The French Navy will also witness earlier deliveries of the vertical takeoff and landing VSR700 unmanned aerial system (UAS) designed by Guimbal Helicopter and Airbus, as part of the SDAM program (Airborne Drone System of the Navy) to be deployed on future FDI and FREMM frigates. Airbus’s Aliaca mini-fixed UAS for maritime ISR missions will be based on future offshore patrol vessels and will also benefit from a procurement boost as part of the SMDM program (Small Embarked Drone System of the Navy).
Over the last two weeks, two new light combat vehicles from the Middle East and North Africa made their official appearance. The first one branded “Barb” is an indigenously built mine resisted ambush protected vehicle developed in Tunisia and was unveiled by the Ministry of Defense during the 64th anniversary celebration of the Tunisian Army. With a V-shaped hull design to protect against IEDs, it has an open turret and can be equipped with a 12.7mm heavy machine gun. Further developments are still expected, notably to improve its passenger capacity, design, and endurance.
More importantly, this is another highlight of the Tunisian Ministry of Defense’s willingness to nurture its local industry base and become more independent. This follows in line with recent ground robots deployed during COVID-19 Tunisian lockdown and the Al-Istiklal class offshore patrol vessels which entered into active duty in 2018. If future trials and firing tests are successful, a production agreement for Barb series production could be expected in the coming years. In that case, the Barb would complement Tunisia’s MRAP fleet, which currently is comprised of US and Turkish vehicles.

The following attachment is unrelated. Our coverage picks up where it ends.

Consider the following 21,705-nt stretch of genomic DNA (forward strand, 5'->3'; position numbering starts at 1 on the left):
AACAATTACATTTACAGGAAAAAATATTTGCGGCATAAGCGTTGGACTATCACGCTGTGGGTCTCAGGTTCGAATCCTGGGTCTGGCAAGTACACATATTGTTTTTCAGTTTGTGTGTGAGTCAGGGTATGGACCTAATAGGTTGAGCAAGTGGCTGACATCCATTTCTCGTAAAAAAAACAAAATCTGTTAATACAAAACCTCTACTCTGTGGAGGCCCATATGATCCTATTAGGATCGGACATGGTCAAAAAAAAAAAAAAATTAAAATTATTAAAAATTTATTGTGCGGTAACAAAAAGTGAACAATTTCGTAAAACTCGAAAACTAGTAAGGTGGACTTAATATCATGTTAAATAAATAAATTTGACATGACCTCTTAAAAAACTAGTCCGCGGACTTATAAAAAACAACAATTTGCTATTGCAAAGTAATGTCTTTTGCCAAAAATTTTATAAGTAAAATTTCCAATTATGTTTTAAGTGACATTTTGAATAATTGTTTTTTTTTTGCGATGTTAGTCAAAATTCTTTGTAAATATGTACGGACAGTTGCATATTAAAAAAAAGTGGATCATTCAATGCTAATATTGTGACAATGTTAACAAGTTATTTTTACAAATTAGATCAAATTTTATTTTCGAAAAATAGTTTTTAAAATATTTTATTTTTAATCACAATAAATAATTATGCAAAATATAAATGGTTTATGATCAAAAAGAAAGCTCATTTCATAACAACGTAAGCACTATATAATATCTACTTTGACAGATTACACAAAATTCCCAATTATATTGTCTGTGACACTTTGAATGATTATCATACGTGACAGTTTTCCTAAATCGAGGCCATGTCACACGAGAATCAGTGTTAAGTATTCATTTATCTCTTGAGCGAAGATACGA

On the other side of the region, the Ministry of Defense of the Kingdom of Saudi Arabia signed a production agreement with the state-owned company SAMI to start production of the Al Dahna. Presented for the first time in 2018, this 4×4 light tactical vehicle is expected to be entirely made in Saudi Arabia, as part of the Kingdom’s Vision 2030 and its intent to diversify its assets from the oil industry. With this upcoming indigenous program, Saudi Arabia consolidates its industrial footprint, already initiated with locally license-produced light armored vehicles from Western OEMs and will join other regional producers based in the UAE, Turkey, Egypt, Jordan, and Qatar.
On July 6, the United States Department of State announced that it had approved a potential sale of eight MV-22 Block C Osprey aircraft to Indonesia. The contract is valued at $2 billion and includes an array of additional equipment including radar systems, IFF systems, missile and radar warning receivers, and countermeasure systems. The new rotorcraft will most likely be sent to the Indonesian Army, which had previously been considering the MI-26 and the CH-47 to meet its need for new utility rotorcraft. The sale is intended to bolster Indonesia’s ability to conduct humanitarian missions and amphibious operations.
The new MV-22s will most likely replace Indonesia’s aging inventory of Bell helicopters. However, the contract has yet not been signed and will likely change prior to being finalized, especially since the $2 billion contract value is very high for Indonesia relative to other acquisitions and the DSCA often approves an acquisition for its maximum value. It should also be noted that the Indonesian Air Force still has an unfilled vertical lift requirement, as it will need to soon replace its NAS330 and NAS332 aircraft.